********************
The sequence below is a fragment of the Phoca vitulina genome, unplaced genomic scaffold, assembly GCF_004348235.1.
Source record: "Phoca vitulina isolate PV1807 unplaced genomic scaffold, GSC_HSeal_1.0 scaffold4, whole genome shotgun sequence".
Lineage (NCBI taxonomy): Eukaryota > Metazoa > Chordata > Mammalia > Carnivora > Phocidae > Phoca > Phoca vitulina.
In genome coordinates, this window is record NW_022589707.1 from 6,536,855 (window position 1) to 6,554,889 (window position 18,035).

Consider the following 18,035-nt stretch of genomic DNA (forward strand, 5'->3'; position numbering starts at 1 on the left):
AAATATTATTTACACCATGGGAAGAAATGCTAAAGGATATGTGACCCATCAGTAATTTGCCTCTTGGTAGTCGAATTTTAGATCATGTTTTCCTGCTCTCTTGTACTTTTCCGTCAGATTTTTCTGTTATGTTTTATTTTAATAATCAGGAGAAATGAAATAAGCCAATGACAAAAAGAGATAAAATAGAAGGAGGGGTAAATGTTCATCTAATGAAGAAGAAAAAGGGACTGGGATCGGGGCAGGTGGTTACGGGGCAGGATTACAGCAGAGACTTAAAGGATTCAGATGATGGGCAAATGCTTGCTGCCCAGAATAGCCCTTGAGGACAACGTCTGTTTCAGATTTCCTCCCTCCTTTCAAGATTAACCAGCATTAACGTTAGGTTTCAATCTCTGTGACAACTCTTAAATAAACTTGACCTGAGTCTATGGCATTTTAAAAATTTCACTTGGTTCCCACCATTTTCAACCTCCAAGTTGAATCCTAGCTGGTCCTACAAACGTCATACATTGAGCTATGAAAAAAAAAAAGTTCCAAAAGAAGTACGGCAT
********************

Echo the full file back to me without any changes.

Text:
The sequence below is a fragment of the Phoca vitulina genome, unplaced genomic scaffold, assembly GCF_004348235.1.
Source record: "Phoca vitulina isolate PV1807 unplaced genomic scaffold, GSC_HSeal_1.0 scaffold4, whole genome shotgun sequence".
Lineage (NCBI taxonomy): Eukaryota > Metazoa > Chordata > Mammalia > Carnivora > Phocidae > Phoca > Phoca vitulina.
In genome coordinates, this window is record NW_022589707.1 from 6,536,855 (window position 1) to 6,554,889 (window position 18,035).

Consider the following 18,035-nt stretch of genomic DNA (forward strand, 5'->3'; position numbering starts at 1 on the left):
AAATATTATTTACACCATGGGAAGAAATGCTAAAGGATATGTGACCCATCAGTAATTTGCCTCTTGGTAGTCGAATTTTAGATCATGTTTTCCTGCTCTCTTGTACTTTTCCGTCAGATTTTTCTGTTATGTTTTATTTTAATAATCAGGAGAAATGAAATAAGCCAATGACAAAAAGAGATAAAATAGAAGGAGGGGTAAATGTTCATCTAATGAAGAAGAAAAAGGGACTGGGATCGGGGCAGGTGGTTACGGGGCAGGATTACAGCAGAGACTTAAAGGATTCAGATGATGGGCAAATGCTTGCTGCCCAGAATAGCCCTTGAGGACAACGTCTGTTTCAGATTTCCTCCCTCCTTTCAAGATTAACCAGCATTAACGTTAGGTTTCAATCTCTGTGACAACTCTTAAATAAACTTGACCTGAGTCTATGGCATTTTAAAAATTTCACTTGGTTCCCACCATTTTCAACCTCCAAGTTGAATCCTAGCTGGTCCTACAAACGTCATACATTGAGCTATGAAAAAAAAAAAGTTCCAAAAGAAGTACGGCAT